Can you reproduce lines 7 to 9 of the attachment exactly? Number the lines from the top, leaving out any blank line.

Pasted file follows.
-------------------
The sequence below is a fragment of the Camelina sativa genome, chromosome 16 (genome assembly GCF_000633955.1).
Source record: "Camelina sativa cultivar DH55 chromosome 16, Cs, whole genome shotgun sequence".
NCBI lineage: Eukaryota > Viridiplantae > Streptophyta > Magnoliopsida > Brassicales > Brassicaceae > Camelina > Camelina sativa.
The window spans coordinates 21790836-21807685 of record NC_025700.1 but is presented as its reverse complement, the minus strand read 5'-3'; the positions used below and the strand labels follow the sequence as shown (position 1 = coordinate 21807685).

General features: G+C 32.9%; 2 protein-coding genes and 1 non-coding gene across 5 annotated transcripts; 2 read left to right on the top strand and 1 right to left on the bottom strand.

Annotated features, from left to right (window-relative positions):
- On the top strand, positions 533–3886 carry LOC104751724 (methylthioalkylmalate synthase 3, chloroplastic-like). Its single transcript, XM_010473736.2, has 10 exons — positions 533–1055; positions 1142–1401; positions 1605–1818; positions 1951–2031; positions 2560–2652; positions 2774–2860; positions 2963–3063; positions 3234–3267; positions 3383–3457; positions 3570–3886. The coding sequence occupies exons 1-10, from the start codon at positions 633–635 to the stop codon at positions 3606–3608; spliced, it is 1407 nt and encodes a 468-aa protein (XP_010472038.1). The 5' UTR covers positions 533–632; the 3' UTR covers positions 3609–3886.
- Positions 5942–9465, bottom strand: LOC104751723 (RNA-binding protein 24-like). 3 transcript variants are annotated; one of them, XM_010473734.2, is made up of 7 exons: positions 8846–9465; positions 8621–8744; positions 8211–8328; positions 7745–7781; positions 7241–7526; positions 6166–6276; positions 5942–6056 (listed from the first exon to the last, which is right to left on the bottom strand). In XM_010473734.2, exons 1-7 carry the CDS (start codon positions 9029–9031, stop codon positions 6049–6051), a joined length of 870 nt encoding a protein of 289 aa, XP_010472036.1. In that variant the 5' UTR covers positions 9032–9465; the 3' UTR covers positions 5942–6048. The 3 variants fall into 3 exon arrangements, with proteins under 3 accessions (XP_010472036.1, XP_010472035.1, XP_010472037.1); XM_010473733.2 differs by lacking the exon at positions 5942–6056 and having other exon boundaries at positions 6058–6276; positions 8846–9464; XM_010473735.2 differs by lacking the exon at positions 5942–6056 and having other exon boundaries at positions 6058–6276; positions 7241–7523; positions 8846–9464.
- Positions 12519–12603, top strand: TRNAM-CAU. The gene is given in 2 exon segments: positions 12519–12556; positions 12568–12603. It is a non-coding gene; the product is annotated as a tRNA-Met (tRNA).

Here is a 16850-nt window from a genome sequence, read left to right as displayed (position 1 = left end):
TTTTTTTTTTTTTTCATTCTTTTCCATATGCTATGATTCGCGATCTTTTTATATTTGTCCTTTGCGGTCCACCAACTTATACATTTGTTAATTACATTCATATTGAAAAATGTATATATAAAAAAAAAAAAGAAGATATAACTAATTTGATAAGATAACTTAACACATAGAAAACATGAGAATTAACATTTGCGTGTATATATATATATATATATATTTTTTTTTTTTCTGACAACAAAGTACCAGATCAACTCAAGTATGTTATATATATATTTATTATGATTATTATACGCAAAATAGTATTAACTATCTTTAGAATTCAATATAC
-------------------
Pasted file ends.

- On the top strand, positions 533–3886 carry LOC104751724 (methylthioalkylmalate synthase 3, chloroplastic-like). Its single transcript, XM_010473736.2, has 10 exons — positions 533–1055; positions 1142–1401; positions 1605–1818; positions 1951–2031; positions 2560–2652; positions 2774–2860; positions 2963–3063; positions 3234–3267; positions 3383–3457; positions 3570–3886. The coding sequence occupies exons 1-10, from the start codon at positions 633–635 to the stop codon at positions 3606–3608; spliced, it is 1407 nt and encodes a 468-aa protein (XP_010472038.1). The 5' UTR covers positions 533–632; the 3' UTR covers positions 3609–3886.
- Positions 5942–9465, bottom strand: LOC104751723 (RNA-binding protein 24-like). 3 transcript variants are annotated; one of them, XM_010473734.2, is made up of 7 exons: positions 8846–9465; positions 8621–8744; positions 8211–8328; positions 7745–7781; positions 7241–7526; positions 6166–6276; positions 5942–6056 (listed from the first exon to the last, which is right to left on the bottom strand). In XM_010473734.2, exons 1-7 carry the CDS (start codon positions 9029–9031, stop codon positions 6049–6051), a joined length of 870 nt encoding a protein of 289 aa, XP_010472036.1. In that variant the 5' UTR covers positions 9032–9465; the 3' UTR covers positions 5942–6048. The 3 variants fall into 3 exon arrangements, with proteins under 3 accessions (XP_010472036.1, XP_010472035.1, XP_010472037.1); XM_010473733.2 differs by lacking the exon at positions 5942–6056 and having other exon boundaries at positions 6058–6276; positions 8846–9464; XM_010473735.2 differs by lacking the exon at positions 5942–6056 and having other exon boundaries at positions 6058–6276; positions 7241–7523; positions 8846–9464.
- Positions 12519–12603, top strand: TRNAM-CAU. The gene is given in 2 exon segments: positions 12519–12556; positions 12568–12603. It is a non-coding gene; the product is annotated as a tRNA-Met (tRNA).